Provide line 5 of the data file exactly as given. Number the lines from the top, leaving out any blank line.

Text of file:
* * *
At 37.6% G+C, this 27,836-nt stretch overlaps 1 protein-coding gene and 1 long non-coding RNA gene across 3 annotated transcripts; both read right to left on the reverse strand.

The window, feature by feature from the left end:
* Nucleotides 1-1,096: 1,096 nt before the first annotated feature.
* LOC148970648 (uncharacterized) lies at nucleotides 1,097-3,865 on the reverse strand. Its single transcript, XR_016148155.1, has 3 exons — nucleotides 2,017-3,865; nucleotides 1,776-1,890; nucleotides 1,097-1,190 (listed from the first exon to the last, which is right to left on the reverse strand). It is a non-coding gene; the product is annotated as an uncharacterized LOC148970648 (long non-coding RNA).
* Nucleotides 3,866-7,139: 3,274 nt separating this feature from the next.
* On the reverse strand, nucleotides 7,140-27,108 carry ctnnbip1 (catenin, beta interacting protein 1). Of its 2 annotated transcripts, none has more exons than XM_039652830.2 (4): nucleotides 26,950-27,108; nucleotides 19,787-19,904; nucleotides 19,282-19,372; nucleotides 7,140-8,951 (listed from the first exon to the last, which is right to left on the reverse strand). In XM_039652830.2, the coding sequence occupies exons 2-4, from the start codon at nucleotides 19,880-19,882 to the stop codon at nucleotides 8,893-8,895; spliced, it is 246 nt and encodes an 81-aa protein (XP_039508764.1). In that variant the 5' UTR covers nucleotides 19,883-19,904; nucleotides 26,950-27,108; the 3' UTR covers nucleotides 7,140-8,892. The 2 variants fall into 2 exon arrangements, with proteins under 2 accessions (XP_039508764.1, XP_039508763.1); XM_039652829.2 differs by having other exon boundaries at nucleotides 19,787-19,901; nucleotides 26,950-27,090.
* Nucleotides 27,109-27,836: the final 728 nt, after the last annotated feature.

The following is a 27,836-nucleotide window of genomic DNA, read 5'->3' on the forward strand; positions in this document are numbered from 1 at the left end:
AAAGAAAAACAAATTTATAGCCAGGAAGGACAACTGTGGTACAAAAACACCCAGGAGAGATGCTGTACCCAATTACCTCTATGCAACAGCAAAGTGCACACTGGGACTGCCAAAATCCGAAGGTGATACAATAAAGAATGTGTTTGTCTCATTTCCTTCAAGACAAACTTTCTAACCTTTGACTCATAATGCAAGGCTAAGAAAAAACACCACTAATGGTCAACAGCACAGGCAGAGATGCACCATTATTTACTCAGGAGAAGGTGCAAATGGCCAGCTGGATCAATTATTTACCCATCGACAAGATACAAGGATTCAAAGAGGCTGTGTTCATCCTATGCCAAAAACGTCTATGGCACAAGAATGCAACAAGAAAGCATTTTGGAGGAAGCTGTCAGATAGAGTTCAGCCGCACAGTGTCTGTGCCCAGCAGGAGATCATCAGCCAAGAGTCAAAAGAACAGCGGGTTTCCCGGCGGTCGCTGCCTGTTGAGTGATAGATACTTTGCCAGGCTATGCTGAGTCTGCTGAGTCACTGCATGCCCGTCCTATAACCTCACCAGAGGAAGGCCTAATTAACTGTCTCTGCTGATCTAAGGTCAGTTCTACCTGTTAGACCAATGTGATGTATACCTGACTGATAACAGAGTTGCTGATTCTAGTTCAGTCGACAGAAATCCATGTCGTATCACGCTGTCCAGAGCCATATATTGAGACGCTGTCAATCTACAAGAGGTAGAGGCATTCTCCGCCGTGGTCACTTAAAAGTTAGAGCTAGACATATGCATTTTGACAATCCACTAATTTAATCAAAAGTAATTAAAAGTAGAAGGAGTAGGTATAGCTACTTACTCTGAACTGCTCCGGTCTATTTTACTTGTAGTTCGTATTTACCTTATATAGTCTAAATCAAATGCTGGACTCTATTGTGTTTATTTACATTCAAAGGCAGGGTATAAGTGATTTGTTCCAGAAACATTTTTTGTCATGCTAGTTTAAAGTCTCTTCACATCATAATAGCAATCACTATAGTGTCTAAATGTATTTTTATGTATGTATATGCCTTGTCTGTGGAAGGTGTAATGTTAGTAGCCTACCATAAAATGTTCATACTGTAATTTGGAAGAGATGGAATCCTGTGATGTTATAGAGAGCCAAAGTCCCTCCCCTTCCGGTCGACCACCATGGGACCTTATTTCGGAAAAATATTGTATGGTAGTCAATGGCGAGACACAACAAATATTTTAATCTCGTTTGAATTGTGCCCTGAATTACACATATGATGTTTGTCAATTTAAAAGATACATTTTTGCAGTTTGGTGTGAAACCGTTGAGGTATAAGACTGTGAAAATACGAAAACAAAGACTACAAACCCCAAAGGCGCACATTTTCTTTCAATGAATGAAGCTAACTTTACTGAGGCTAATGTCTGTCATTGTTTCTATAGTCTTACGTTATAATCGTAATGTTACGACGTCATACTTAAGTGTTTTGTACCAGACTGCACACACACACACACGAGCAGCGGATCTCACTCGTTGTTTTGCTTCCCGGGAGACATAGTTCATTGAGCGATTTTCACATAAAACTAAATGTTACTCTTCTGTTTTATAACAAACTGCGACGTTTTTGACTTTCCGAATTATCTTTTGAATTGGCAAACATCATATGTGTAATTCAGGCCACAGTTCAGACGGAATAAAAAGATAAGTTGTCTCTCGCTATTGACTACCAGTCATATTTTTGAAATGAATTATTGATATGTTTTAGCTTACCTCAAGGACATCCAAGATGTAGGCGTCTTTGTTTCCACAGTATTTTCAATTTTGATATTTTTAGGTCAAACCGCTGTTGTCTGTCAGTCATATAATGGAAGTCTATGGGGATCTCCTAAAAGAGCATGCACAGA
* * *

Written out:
* Nucleotides 3,866-7,139: 3,274 nt separating this feature from the next.